Heartbleed - fortrabbit is patched
If you read about any news feed today, you probably have read about the Heartbleed Bug by now. This bug affected most of supposed-to-be-secure parts of the interwebs.
Heartbleed, aka CVE-2014-0160, is a vulnerability in the OpenSSL library. This library is utilized by many major open source server applications. Among those most web server implementations, about any IMAP/POP3 or SMTP server and a lot of VPN servers. The vulnerability was published in the night from yesterday. It allows attackers to misuse a TLS extension called heartbeat. Heartbeat is basically a keep-alive mechanism, which reduces the overhead of continuous TLS re-negotiation. The exploit: Attacker sends a bad heartbeat package. Server responds with 64KB of memory which it's not supposed to send. Now what those 64KB can contain is the problem. More on that later. A really good and detailed explanation can be found here.
The issue is still hotly discussed all over the web and it will take probably some time before the first panic subsides and an in-depth analysis can take place. Currently, only the worst case scenario is repeated about everywhere. This worst case is: Stolen private (SSL) keys. Leaked sensitive data (eg in a mail server context, that might be login credentials). If that's true, it would mean for everybody offering SSL (whether hosted on fortrabbit or about everywhere else) to swap their SSL key immediately. Also change about any password you used all over the net… from ebay, to facebook, to lastpass, to — sadly — the fortrabbit dashboard.
How we were affected
As this bug affected the current stable versions of the OpenSSL library — we were affected as well. Our free SSL App URLs (https://your-app.eu1.frbit.net/) are implemented using NGINX, which uses the OpenSSL library. Also the ReSync tool was affected in the same way. We've patched our nodes, thanks to the very fast reaction of the Debian maintainers, throughout the night and at around ~5h (UTC), we closed the vulnerability on the last of our nodes. In addition: we're using Amazon's elastic load balancers (ELB) for custom domain SSL certificates. Amazon announced that those ELBs are (or were) affected. AWS is currently patching their whole infrastructure throughout the regions. By now most (all as far as we know) of the ELBs used by us are fixed.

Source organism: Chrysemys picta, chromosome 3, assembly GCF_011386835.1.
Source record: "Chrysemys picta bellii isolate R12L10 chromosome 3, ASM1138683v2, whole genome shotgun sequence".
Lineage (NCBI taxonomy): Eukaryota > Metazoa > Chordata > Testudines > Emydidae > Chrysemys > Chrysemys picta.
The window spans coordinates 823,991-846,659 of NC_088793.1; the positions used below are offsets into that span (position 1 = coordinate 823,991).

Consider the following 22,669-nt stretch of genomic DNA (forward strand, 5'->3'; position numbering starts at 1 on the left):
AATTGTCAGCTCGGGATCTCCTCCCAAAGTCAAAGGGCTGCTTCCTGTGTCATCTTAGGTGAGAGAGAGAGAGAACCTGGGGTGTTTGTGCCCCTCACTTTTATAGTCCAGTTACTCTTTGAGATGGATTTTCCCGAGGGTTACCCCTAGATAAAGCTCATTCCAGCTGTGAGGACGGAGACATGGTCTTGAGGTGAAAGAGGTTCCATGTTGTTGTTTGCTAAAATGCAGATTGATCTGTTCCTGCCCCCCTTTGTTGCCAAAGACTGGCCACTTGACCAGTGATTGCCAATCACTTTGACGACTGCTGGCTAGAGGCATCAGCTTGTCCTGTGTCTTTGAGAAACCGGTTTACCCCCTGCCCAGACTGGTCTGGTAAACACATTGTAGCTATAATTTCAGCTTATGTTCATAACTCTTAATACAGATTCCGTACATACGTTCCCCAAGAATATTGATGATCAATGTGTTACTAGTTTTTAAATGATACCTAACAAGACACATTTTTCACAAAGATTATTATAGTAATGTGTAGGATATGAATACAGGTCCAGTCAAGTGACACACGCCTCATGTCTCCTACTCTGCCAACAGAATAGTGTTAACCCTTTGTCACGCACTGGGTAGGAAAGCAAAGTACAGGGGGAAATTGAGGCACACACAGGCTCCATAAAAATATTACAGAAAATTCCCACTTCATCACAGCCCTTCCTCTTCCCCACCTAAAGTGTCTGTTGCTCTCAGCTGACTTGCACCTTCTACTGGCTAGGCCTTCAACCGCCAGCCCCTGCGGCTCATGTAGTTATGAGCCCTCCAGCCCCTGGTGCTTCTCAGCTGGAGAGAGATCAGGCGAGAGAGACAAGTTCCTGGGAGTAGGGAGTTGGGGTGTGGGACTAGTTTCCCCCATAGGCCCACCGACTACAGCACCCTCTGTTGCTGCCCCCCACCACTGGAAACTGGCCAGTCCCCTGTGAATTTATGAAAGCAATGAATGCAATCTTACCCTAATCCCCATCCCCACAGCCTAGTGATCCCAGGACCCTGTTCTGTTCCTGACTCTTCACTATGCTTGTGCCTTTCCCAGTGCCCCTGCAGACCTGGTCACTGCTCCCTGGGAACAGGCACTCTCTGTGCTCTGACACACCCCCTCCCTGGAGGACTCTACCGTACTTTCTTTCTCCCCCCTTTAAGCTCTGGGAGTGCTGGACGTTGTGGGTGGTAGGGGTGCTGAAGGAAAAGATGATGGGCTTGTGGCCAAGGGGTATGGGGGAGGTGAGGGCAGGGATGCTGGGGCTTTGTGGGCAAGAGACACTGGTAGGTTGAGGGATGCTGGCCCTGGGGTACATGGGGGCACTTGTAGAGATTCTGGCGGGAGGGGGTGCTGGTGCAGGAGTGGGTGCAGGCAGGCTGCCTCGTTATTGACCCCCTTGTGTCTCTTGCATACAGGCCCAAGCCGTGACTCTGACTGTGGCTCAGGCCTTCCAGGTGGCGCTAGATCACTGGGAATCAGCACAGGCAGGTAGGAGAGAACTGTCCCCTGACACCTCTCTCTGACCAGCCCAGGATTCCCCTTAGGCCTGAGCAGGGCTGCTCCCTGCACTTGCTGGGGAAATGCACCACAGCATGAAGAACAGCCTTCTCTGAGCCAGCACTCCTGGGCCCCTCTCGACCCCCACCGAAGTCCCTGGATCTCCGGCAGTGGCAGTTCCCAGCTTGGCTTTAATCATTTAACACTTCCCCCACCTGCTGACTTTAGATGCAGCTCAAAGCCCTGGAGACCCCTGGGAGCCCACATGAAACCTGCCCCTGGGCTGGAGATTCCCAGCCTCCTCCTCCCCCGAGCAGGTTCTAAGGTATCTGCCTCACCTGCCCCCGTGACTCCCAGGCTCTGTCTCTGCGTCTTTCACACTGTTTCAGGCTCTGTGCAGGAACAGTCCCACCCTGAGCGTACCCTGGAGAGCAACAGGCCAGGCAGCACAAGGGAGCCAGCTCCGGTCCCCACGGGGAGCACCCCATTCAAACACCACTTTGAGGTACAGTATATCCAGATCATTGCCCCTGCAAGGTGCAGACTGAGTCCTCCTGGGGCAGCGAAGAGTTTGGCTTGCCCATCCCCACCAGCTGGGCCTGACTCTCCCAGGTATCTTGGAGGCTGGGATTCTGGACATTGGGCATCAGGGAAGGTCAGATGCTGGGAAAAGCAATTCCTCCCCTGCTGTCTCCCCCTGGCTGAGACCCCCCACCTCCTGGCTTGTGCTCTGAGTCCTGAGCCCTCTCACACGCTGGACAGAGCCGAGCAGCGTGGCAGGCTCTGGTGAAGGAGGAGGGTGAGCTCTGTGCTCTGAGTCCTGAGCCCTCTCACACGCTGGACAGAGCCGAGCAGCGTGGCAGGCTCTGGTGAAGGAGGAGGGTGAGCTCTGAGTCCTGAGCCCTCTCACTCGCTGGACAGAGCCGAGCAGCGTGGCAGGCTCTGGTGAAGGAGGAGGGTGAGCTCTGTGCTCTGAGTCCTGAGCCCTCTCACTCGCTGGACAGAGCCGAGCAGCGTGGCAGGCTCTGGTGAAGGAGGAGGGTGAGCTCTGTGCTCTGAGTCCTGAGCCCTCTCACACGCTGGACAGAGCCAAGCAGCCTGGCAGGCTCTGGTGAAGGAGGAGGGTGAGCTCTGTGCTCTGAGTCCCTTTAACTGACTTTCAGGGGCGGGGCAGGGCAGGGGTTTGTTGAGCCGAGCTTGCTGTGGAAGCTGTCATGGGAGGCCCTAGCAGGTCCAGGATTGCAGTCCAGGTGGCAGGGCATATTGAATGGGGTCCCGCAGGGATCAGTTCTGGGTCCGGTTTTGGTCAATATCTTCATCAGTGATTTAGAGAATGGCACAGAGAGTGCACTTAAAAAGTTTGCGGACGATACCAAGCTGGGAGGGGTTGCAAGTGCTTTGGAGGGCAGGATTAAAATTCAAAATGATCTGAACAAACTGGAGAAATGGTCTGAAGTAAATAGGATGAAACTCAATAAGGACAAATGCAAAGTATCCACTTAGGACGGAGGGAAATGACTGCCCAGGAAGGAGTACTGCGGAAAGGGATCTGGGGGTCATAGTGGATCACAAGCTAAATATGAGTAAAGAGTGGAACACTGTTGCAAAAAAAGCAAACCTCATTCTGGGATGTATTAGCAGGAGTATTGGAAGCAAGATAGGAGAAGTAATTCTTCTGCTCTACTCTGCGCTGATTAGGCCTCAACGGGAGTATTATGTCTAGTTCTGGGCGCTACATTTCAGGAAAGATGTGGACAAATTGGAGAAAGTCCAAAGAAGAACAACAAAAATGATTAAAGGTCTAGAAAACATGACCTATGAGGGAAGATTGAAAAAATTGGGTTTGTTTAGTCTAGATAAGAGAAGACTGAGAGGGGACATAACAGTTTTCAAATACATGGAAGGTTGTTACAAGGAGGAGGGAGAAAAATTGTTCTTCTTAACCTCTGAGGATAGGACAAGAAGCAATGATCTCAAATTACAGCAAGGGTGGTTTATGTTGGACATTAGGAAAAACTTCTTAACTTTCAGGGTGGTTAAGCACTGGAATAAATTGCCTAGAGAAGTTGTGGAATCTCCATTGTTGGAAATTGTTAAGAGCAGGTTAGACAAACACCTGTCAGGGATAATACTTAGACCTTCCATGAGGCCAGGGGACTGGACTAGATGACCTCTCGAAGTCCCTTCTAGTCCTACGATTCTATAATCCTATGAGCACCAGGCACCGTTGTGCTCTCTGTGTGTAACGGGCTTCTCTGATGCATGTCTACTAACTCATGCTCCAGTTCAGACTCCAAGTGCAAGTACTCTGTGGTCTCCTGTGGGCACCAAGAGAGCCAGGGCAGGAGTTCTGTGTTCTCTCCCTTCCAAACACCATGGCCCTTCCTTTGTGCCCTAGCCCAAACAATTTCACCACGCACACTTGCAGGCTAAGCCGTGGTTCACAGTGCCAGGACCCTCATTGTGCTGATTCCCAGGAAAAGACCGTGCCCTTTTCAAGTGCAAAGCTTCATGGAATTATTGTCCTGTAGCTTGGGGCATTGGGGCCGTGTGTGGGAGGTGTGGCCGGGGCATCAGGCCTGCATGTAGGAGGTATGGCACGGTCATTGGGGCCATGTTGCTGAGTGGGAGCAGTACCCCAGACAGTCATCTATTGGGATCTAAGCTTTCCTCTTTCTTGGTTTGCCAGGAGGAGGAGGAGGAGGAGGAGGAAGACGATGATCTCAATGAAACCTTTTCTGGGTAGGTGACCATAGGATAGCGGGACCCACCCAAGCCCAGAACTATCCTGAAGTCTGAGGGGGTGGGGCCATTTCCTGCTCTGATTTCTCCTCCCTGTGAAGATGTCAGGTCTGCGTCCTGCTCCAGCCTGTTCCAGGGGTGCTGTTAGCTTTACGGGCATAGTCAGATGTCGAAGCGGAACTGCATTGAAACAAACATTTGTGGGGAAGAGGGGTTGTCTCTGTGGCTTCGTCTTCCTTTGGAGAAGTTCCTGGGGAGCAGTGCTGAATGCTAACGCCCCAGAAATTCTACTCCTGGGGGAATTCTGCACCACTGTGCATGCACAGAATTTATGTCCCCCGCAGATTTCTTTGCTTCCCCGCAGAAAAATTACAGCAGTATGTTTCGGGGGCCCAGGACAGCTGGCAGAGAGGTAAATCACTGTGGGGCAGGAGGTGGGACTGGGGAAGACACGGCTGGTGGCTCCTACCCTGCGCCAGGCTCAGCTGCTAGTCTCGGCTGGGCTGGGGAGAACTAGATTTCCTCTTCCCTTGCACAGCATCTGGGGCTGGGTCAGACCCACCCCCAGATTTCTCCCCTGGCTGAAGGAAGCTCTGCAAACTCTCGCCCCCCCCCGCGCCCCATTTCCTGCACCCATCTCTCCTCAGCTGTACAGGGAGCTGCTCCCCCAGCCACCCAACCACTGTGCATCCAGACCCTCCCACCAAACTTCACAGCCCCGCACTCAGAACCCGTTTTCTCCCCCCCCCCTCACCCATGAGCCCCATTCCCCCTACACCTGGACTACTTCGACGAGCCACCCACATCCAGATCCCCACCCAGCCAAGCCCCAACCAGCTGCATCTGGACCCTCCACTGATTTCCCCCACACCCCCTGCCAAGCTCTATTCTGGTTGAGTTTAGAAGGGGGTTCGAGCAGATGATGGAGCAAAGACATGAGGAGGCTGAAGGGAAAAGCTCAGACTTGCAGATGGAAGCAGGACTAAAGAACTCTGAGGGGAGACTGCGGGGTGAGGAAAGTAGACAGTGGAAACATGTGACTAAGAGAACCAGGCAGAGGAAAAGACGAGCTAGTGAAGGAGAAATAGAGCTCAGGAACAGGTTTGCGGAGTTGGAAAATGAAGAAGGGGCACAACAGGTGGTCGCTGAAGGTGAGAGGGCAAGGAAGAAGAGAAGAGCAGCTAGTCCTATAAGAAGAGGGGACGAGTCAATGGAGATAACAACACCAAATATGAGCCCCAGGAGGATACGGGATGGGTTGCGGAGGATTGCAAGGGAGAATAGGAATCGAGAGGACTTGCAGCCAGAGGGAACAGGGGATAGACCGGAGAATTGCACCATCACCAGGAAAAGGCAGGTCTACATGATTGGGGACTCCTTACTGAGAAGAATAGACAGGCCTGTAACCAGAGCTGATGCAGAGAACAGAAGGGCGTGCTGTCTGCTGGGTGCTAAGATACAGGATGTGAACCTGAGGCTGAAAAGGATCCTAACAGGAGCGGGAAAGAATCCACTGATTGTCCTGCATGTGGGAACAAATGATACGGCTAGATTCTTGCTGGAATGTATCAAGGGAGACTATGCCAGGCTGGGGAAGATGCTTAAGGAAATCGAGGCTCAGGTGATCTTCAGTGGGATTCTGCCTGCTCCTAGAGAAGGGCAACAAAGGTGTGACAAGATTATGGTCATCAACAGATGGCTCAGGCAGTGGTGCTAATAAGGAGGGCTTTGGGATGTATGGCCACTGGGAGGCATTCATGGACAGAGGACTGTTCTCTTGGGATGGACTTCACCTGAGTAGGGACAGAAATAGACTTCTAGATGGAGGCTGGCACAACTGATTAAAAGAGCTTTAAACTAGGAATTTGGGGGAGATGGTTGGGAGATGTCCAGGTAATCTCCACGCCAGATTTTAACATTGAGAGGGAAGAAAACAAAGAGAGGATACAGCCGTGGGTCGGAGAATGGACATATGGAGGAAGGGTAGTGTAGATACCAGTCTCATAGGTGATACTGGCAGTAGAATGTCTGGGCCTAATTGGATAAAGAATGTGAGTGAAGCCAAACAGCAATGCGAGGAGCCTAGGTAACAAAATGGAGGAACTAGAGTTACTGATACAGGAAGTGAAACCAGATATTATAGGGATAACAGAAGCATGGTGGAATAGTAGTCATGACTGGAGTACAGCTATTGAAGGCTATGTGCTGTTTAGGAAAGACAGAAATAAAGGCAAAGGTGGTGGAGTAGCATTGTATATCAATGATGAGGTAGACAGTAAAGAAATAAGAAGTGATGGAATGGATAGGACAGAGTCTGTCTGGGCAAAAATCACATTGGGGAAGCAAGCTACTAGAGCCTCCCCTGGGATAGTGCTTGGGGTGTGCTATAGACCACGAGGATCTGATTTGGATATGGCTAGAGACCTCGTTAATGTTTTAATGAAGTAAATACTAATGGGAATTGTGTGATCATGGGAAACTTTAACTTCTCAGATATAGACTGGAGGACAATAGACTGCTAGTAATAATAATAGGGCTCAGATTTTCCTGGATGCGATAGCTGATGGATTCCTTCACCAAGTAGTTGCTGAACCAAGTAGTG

What you should do
To give a good recommendation at this state is not really possible. Here is what we've done and you should do as well: Change all passwords, starting with critical ones (eg the fortrabbit dashboard, banking, mail, …). Change certificates: Better now then later. Be cautious whenever visiting any side using encryption (are they already patched?) in the next weeks. Calm down.
What brings the future
That's a big mystery. It mainly depends on how fast the different distributor will — and can — react. Especially in the context of hardware devices, for which vendors usually take longer to provide patches. And users take longer to implement them. From routers, to heaters, to mobile devices — there is a lot of bad potential out there. In any case: I'm sure that it's not yet over at all.